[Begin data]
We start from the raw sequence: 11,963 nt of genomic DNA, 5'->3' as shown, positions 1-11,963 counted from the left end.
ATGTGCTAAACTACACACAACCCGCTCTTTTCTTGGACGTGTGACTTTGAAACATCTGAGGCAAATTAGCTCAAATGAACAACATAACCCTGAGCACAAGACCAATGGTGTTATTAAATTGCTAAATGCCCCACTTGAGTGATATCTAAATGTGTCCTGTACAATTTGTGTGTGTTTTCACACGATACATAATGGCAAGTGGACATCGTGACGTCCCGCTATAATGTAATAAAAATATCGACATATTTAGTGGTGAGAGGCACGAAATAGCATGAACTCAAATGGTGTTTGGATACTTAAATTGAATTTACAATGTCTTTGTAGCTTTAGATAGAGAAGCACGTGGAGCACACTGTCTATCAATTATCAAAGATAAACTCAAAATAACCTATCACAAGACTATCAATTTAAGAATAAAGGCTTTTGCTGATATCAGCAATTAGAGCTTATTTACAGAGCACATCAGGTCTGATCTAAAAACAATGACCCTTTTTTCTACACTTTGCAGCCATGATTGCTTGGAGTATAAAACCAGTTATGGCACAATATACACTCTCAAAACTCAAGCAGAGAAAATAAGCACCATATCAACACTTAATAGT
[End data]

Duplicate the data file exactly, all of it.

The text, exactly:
We start from the raw sequence: 11,963 nt of genomic DNA, 5'->3' as shown, positions 1-11,963 counted from the left end.
ATGTGCTAAACTACACACAACCCGCTCTTTTCTTGGACGTGTGACTTTGAAACATCTGAGGCAAATTAGCTCAAATGAACAACATAACCCTGAGCACAAGACCAATGGTGTTATTAAATTGCTAAATGCCCCACTTGAGTGATATCTAAATGTGTCCTGTACAATTTGTGTGTGTTTTCACACGATACATAATGGCAAGTGGACATCGTGACGTCCCGCTATAATGTAATAAAAATATCGACATATTTAGTGGTGAGAGGCACGAAATAGCATGAACTCAAATGGTGTTTGGATACTTAAATTGAATTTACAATGTCTTTGTAGCTTTAGATAGAGAAGCACGTGGAGCACACTGTCTATCAATTATCAAAGATAAACTCAAAATAACCTATCACAAGACTATCAATTTAAGAATAAAGGCTTTTGCTGATATCAGCAATTAGAGCTTATTTACAGAGCACATCAGGTCTGATCTAAAAACAATGACCCTTTTTTCTACACTTTGCAGCCATGATTGCTTGGAGTATAAAACCAGTTATGGCACAATATACACTCTCAAAACTCAAGCAGAGAAAATAAGCACCATATCAACACTTAATAGT